Posted by Chloe Mendonca
There is a lot of research to support the fact that stepping up investment in learning, training and certification is critical to professional success. A projection from the Institute for Public Policy Research states that ‘between 2012 and 2022, over one-third of all jobs will be created in high-skilled occupations’. This growing need for high-skilled jobs is resulting in a rapid increase in professional qualifications and certifications.
Businesses are recognising the need to invest in skills, spending some £49 billion in 2011 alone on training [figures taken from CBI on skills] — and assessments are a big part of this. They have become widely adopted in helping to evaluate the competence, performance and potential of employees and job candidates. In many industries such as healthcare, life sciences and manufacturing, the stakes are high. Life, limb and livelihood are on the line, so delivering such assessments safely and securely is vital.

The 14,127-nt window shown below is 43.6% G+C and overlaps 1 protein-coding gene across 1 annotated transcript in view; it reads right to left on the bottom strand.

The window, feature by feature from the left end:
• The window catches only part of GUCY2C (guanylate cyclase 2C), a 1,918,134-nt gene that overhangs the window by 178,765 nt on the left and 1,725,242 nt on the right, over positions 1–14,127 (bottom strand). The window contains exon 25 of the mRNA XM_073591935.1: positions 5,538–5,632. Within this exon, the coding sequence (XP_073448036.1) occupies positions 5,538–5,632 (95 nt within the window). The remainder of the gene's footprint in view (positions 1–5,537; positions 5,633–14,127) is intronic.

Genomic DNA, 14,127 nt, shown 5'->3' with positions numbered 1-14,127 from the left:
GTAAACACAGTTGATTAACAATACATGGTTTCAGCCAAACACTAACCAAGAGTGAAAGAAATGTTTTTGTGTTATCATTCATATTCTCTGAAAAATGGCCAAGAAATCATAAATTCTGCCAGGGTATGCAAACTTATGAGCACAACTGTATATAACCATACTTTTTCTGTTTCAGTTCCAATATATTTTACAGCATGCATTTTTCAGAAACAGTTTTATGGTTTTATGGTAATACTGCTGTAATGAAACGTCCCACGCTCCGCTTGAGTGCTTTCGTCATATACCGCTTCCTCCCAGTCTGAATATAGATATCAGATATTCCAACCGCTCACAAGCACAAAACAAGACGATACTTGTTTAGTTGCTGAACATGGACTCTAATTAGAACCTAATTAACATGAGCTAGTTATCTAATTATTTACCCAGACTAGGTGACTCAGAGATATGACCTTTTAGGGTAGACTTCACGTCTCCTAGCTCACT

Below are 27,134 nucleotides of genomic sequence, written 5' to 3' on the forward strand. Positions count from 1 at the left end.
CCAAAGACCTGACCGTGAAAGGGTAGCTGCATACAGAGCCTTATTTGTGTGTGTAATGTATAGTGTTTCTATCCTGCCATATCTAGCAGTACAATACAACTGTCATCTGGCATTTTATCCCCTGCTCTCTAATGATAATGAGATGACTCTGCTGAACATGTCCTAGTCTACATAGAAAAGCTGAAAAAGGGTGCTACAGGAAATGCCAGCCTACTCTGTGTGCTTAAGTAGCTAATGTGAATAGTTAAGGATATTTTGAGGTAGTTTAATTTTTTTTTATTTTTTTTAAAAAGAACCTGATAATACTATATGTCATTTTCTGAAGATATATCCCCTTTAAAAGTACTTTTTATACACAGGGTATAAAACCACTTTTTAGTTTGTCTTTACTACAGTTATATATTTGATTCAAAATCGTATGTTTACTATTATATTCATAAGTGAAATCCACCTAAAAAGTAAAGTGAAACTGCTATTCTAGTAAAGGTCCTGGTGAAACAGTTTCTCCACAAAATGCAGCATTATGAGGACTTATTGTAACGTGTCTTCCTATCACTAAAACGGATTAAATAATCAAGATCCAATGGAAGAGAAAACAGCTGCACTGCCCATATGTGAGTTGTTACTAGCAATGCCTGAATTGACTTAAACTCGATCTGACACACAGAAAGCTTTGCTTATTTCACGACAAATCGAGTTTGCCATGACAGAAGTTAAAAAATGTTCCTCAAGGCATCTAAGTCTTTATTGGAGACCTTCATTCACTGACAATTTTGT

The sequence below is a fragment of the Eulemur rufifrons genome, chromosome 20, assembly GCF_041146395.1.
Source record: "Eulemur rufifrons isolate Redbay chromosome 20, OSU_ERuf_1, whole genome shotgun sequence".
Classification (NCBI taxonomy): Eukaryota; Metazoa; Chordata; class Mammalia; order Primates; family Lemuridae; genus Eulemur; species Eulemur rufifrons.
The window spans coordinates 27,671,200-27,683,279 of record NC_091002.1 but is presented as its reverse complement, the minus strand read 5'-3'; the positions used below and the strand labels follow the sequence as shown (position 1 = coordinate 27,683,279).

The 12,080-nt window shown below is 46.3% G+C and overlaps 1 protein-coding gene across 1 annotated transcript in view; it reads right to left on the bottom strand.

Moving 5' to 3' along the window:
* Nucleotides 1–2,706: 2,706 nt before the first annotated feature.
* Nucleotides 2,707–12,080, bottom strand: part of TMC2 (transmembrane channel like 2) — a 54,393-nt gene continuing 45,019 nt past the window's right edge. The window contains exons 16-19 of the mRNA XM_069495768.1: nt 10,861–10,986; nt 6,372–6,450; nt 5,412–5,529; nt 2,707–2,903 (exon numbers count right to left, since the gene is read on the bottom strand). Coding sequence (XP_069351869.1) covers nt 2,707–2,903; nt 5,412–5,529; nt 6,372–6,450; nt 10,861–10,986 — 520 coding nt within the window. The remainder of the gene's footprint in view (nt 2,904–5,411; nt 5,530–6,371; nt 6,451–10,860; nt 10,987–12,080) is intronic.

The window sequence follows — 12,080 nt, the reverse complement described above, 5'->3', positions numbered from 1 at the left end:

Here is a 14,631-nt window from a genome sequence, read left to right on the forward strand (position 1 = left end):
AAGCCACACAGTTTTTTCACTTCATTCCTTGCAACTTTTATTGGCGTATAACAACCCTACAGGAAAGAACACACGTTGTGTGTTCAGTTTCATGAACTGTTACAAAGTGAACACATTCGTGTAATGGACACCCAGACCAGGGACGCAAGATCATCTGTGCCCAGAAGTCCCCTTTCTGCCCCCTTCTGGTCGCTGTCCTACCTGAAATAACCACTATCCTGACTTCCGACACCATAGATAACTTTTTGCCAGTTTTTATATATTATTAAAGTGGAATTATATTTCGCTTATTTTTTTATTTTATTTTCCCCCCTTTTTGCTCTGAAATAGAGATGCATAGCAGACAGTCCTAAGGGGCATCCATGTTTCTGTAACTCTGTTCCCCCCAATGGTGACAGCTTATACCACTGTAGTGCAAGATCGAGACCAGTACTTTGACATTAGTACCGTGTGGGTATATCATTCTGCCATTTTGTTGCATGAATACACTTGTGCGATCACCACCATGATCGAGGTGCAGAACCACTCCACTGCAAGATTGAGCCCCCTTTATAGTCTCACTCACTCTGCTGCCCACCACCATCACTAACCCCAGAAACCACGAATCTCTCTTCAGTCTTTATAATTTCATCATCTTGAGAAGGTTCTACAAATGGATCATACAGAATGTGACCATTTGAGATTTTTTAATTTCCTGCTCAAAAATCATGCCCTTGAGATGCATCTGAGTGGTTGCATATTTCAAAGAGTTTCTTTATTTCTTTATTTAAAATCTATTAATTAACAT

Sadly, many studies show that the higher the stakes of an assessment, the higher the potential and motivation to commit test fraud. We see many examples of content theft, impersonation and cheating in the news, so what steps can be taken to mitigate security risks?? What impact do emerging trends such as online remote proctoring have on certification programs? How can you use item banking, secure delivery apps and reporting tools to enhance the defensibility of your assessments?
This October, Questionmark will deliver breakfast briefings in two UK cities, providing the answers to these questions. The briefings will include presentations and discussions on the tools and practices that can be used to create and deliver secure high-stakes tests and exams.
These briefings, due to take place in London and Edinburgh, will be ideal for learning, training and compliance professionals who are using or thinking about using assessments. We invite you to find out more and register for one of these events:
- Edinburgh: Wednesday 14th October – 8:30 a.m. -12:30 p.m.
- London: Wednesday 21st October – 8:30 a.m. -12:30 p.m.